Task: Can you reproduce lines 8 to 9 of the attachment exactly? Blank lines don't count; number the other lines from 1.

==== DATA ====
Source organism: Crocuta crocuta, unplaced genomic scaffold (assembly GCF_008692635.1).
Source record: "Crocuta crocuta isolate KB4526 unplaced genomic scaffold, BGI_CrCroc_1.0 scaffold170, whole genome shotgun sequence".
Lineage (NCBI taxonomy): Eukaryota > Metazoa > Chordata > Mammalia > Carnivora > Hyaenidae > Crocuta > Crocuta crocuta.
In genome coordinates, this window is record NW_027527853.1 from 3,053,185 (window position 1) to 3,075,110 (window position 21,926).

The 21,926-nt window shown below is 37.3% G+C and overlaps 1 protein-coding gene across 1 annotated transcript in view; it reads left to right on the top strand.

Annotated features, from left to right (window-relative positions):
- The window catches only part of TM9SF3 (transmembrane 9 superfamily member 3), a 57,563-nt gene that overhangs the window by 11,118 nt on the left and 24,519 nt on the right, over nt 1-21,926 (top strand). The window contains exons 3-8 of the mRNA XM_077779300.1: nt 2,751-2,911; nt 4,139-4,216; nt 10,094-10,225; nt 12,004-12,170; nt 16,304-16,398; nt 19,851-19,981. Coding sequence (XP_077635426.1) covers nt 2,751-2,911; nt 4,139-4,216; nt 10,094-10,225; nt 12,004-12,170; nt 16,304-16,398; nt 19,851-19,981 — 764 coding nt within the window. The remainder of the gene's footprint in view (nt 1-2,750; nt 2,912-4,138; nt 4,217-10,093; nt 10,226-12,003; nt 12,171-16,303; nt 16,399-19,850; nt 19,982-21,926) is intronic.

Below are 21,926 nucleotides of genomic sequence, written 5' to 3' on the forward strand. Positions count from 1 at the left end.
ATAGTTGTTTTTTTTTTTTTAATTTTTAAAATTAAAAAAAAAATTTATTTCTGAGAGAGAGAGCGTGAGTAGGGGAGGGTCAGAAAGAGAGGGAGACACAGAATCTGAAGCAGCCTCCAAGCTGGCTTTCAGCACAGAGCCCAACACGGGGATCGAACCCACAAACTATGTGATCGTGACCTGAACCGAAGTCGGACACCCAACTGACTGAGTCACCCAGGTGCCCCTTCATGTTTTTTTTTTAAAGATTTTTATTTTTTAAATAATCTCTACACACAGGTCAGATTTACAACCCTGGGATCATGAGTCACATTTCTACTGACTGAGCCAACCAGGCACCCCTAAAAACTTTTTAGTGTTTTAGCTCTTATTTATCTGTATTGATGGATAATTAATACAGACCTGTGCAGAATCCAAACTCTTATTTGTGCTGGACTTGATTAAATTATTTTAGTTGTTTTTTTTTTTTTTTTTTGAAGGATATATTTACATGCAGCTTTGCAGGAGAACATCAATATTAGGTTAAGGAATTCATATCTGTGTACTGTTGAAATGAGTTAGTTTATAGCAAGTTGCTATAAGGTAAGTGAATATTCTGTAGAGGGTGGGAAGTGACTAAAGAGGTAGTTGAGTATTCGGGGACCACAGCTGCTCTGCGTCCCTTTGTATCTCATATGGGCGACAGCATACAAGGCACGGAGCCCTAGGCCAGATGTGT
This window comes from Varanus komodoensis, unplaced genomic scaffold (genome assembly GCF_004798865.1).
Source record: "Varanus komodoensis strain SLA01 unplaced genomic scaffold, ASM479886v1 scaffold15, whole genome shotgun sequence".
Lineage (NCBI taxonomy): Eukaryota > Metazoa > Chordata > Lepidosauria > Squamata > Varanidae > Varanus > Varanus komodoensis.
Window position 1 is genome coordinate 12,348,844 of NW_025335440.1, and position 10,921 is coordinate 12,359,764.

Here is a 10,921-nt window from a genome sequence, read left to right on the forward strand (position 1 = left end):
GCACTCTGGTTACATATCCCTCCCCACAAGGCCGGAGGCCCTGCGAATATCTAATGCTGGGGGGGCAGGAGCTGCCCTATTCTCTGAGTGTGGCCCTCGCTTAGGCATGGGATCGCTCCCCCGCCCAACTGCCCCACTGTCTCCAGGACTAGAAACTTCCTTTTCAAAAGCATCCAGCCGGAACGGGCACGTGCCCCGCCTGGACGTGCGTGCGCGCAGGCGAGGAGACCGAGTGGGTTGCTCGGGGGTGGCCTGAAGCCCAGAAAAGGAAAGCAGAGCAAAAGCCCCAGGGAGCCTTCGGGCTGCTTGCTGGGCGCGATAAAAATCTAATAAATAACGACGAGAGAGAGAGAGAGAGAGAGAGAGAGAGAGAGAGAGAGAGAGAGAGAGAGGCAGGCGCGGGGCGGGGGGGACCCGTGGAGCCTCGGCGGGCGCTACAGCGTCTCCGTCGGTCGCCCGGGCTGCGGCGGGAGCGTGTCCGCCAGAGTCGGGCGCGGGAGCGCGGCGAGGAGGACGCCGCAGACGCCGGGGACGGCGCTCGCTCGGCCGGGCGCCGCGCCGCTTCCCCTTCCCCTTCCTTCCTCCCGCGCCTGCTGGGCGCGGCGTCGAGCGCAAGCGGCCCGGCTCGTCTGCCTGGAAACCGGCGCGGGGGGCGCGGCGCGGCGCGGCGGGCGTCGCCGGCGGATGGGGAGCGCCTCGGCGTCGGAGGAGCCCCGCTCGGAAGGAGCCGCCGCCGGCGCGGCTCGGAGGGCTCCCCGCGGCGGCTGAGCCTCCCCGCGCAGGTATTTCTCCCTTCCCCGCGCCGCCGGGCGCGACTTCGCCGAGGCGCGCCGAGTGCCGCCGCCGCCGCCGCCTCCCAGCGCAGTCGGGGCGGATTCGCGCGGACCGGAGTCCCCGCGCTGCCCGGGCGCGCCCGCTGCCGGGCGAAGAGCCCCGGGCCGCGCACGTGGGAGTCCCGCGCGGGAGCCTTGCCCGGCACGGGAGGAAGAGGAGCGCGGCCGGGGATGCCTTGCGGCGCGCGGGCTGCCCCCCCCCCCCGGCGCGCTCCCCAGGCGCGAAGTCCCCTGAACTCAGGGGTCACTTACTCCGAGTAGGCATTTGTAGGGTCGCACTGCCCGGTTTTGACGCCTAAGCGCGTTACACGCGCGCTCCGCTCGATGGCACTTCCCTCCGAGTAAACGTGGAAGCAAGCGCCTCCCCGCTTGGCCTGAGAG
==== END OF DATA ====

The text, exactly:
Below are 21,926 nucleotides of genomic sequence, written 5' to 3' on the forward strand. Positions count from 1 at the left end.
ATAGTTGTTTTTTTTTTTTTAATTTTTAAAATTAAAAAAAAAATTTATTTCTGAGAGAGAGAGCGTGAGTAGGGGAGGGTCAGAAAGAGAGGGAGACACAGAATCTGAAGCAGCCTCCAAGCTGGCTTTCAGCACAGAGCCCAACACGGGGATCGAACCCACAAACTATGTGATCGTGACCTGAACCGAAGTCGGACACCCAACTGACTGAGTCACCCAGGTGCCCCTTCATGTTTTTTTTTTAAAGATTTTTATTTTTTAAATAATCTCTACACACAGGTCAGATTTACAACCCTGGGATCATGAGTCACATTTCTACTGACTGAGCCAACCAGGCACCCCTAAAAACTTTTTAGTGTTTTAGCTCTTATTTATCTGTATTGATGGATAATTAATACAGACCTGTGCAGAATCCAAACTCTTATTTGTGCTGGACTTGATTAAATTATTTTAGTTGTTTTTTTTTTTTTTTTTTGAAGGATATATTTACATGCAGCTTTGCAGGAGAACATCAATATTAGGTTAAGGAATTCATATCTGTGTACTGTTGAAATGAGTTAGTTTATAGCAAGTTGCTATAAGGTAAGTGAATATTCTGTAGAGGGTGGGAAGTGACTAAAGAGGTAGTTGAGTATTCGGGGACCACAGCTGCTCTGCGTCCCTTTGTATCTCATATGGGCGACAGCATACAAGGCACGGAGCCCTAGGCCAGATGTGT